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Faber, P.A. Saayman, G.S. Papadopoulos, R.K. (1983). Induced Waking Fantasy: Its effects upon the archetypal content of nocturnal dreams. J. Anal. Psychol., 28(2):141-164.

(1983). Journal of Analytical Psychology, 28(2):141-164

Induced Waking Fantasy: Its effects upon the archetypal content of nocturnal dreams

P. A. Faber, M.A., G. S. Saayman, Ph.D. and R. K. Papadopoulos, Ph.D.

The Aim of the present study is, briefly, to investigate the relationship between waking fantasy and nocturnal dreams. Clinical observations have suggested that the expression and integration of fantasies during active imagination exert a predictable effect upon nocturnal dream reports (JUNG 50, p. 172). In addition to clinical observations, controversy exists in the experimental literature concerning the effects upon REM-sleep reports of the experience of fantasy during a variety of states of consciousness. The hypotheses tested in this experiment are introduced via a review of clinical, empirical and experimental studies, and an extended description of the aims of the study is given on page 148.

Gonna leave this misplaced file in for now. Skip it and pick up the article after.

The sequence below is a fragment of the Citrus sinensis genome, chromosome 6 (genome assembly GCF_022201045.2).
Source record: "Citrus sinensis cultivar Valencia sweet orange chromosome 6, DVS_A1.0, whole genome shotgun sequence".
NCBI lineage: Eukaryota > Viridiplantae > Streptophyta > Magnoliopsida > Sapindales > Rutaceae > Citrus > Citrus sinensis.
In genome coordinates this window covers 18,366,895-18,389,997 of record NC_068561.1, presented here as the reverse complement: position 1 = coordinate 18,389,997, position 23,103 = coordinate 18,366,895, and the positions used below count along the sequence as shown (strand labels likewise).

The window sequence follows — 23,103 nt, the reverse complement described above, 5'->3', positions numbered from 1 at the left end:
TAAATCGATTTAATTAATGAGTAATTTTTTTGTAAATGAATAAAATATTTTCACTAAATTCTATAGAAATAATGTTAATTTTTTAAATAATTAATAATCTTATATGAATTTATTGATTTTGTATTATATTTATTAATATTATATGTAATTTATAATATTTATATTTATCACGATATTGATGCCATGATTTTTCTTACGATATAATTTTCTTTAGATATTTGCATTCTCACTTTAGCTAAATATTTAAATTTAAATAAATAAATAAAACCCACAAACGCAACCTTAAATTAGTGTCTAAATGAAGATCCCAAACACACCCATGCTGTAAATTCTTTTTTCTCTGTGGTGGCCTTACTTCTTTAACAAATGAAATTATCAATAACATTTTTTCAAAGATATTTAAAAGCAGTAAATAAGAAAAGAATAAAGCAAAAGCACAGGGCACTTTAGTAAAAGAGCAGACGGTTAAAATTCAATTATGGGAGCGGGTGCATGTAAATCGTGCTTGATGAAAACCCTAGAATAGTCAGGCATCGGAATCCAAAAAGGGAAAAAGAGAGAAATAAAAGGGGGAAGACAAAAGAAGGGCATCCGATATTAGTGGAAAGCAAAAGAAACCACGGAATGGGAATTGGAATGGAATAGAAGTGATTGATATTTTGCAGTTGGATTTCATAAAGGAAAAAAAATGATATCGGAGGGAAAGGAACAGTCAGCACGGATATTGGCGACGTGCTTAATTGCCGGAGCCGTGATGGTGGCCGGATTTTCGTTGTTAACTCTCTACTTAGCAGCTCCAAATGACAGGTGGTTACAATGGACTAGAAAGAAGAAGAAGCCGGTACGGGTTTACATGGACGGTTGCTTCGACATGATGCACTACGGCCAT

Psychoanalytical Approaches

Freud unequivocally asserted that the nocturnal dream and waking fantasy represent a common psychological process:

I cannot pass over the relation of fantasy to dreams. Our nocturnal dreams are nothing but such fantasies, as we can make clear by interpreting them. Language, in its unrivalled wisdom, long ago decided the question of the essential nature of dreams by giving the name of ‘day-dreams’ to the airy creations of fantasy (FREUD 32, p. 178).

Several psychoanalytically oriented investigators subsequently sought to confirm Freud's hypothesis. For example, SILBERER (69) reported that the simultaneous induction of two conditions, namely ‘drowsiness’ and ‘an effort to think’, resulted in the production of what he termed the ‘auto-symbolic phenomenon’. These conditions would appear to approximate closely to what today would be termed an hypnagogic-like (SCHACHTER 66) or meditative state (FABER et al. 20). ‘Autosymbolic’ denoted an hallucinatory experience which puts forth automatically, as it were, an adequate symbol for what is thought (or felt) at a given instant (p. 196). Silberer viewed this as one of the essential features of dream formation, in that it was a result of the same regression process occurring in nocturnal dreams.

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